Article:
Opinion 95-61

April 27, 1995


Digest:         Acquiescence by a town justice in a procedure adopted by the Driving While Intoxicated coordinator of the county in which the court over which the justice presides is located, for distribution of funds to courts to assist in the enforcement of DWI statutes, does not violate any ethical standards.


Rule:            22 NYCRR 100.2(a)


         A town justice, on behalf of the county magistrates’ association in the county in which the court over which the justice presides is located, inquires as to the ethical appropriateness of a procedure used by that county’s DWI coordinator in distributing monies allocated by the State and derived from Vehicle and Traffic Law § 1192 prosecutions, to be used to assist in the enforcement of DWI statutes. The inquiring justice relates that the past practice was to allocate monies to each town and village based on the percentage of total Vehicle and Traffic Law § 1192 prosecutions. However, in order to allocate the monies in a more equitable manner and to insure that they will be used for their originally intended purpose, the county DWI coordinator has instituted a process whereby a budget line has been established, specifically designated for equipment and supplies which would enhance the court’s operation, particularly with regard to DWI adjudications. Under this procedure, courts directly submit their requests for equipment and supplies to the DWI coordinator.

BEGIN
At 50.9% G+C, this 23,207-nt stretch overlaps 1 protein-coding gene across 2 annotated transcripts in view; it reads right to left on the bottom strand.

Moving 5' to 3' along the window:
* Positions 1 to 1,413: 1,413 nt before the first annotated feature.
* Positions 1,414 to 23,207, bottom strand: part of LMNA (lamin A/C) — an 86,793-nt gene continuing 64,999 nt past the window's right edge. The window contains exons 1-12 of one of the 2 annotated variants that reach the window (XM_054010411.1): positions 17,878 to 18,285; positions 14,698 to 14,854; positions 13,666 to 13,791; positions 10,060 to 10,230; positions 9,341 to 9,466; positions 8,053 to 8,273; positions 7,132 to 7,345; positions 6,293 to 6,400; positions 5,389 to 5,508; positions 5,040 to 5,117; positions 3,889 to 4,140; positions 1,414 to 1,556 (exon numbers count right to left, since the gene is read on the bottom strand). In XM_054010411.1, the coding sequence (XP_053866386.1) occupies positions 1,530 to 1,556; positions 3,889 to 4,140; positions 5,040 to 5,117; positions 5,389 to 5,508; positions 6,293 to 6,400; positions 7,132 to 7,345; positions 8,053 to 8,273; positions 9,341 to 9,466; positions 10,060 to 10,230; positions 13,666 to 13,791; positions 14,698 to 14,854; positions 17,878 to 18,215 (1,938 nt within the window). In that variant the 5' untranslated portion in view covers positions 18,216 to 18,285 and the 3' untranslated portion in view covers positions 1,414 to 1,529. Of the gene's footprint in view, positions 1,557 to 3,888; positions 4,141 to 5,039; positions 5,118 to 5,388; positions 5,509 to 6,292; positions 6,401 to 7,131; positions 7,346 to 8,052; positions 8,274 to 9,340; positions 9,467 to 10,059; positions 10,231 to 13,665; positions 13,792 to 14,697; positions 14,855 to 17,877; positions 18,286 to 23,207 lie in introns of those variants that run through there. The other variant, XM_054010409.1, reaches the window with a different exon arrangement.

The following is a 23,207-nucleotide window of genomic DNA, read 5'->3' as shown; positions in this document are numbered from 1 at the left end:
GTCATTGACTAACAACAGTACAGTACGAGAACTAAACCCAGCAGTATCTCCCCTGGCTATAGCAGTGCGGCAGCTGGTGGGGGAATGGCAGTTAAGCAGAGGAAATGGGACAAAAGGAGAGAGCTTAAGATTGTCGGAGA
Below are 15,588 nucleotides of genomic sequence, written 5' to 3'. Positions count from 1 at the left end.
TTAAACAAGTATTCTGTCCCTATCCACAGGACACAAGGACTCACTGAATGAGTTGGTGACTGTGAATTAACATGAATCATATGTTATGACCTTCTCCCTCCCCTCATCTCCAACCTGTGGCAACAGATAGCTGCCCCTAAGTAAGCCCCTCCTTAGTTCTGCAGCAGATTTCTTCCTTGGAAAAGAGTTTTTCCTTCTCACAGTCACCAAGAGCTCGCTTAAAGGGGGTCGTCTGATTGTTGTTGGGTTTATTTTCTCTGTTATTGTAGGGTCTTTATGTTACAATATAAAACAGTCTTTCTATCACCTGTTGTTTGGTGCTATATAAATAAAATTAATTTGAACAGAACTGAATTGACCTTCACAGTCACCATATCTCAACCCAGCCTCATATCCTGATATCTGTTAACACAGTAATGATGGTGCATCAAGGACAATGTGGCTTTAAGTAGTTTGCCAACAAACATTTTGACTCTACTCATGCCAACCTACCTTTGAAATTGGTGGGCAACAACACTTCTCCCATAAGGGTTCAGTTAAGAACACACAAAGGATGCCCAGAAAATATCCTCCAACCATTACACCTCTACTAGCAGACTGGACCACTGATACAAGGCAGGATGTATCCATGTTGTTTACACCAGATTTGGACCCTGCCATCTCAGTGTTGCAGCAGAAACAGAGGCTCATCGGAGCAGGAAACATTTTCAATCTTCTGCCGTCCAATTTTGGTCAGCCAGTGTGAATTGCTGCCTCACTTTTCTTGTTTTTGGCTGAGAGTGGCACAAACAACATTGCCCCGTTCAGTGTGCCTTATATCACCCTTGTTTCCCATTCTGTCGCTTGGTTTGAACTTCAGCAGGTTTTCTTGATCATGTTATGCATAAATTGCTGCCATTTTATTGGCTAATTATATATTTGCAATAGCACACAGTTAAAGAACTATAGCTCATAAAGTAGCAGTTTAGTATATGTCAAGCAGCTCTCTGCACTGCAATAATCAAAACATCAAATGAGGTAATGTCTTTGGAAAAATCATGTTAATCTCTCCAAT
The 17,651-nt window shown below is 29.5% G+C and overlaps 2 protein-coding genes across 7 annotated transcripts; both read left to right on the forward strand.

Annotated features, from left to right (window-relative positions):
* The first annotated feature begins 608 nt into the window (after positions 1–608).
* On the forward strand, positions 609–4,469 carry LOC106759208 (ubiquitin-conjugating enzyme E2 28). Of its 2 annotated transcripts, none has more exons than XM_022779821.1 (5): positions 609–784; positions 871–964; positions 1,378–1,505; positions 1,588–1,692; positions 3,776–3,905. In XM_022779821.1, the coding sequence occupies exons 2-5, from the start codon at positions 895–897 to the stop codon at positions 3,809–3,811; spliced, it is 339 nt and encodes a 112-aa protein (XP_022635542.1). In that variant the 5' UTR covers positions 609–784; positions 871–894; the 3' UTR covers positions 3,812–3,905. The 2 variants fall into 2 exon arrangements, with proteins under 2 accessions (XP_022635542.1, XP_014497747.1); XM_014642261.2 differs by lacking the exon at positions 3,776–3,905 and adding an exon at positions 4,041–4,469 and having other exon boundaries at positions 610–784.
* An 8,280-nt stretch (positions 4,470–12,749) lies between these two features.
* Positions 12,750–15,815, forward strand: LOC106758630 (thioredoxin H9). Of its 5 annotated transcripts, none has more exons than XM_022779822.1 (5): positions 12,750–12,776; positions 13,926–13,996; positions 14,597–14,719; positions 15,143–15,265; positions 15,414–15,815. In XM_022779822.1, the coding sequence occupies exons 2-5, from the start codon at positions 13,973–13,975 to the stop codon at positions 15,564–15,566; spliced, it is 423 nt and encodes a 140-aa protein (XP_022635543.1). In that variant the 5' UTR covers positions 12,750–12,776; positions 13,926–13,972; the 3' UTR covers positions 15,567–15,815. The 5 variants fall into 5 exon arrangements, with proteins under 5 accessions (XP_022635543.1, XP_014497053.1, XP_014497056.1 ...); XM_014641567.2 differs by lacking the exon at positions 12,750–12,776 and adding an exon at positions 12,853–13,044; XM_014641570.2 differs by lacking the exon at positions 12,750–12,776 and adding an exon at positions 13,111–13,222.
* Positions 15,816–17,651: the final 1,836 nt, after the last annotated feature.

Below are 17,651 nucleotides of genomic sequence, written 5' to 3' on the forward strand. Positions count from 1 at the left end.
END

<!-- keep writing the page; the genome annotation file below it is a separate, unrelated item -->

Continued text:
Section 100.2 (a) of the Rules of the Chief Administrator of the Courts requires that:


A judge shall respect and comply with the law and shall conduct himself or herself at all times in a manner that promotes public confidence in the integrity and impartiality of the judiciary.

         In Opinion 93-95, Vol. XI, this Committee opined that a part-time judge could not simultaneously hold the position of administrator of the “Stop DWI Program”, as it would be improper for the judge to be administrator of a program funded by fines collected in DWI cases, including those fines imposed by the judge.

         In the present situation, the justice does not participate in the budget process, nor does he/she determine how much, if any, money is allocated by the coordinator to the justice’s court. As there is no relationship between the amount of fines imposed by the justice and the amount of money the county DWI coordinator assigns to the justice’s court, there is no appearance of impropriety. The monetary fines levied in DWI cases and subsequently distributed by the county DWI coordinator appear to be sufficiently removed from the courts where the fines were imposed so as to eliminate any appearance of impropriety.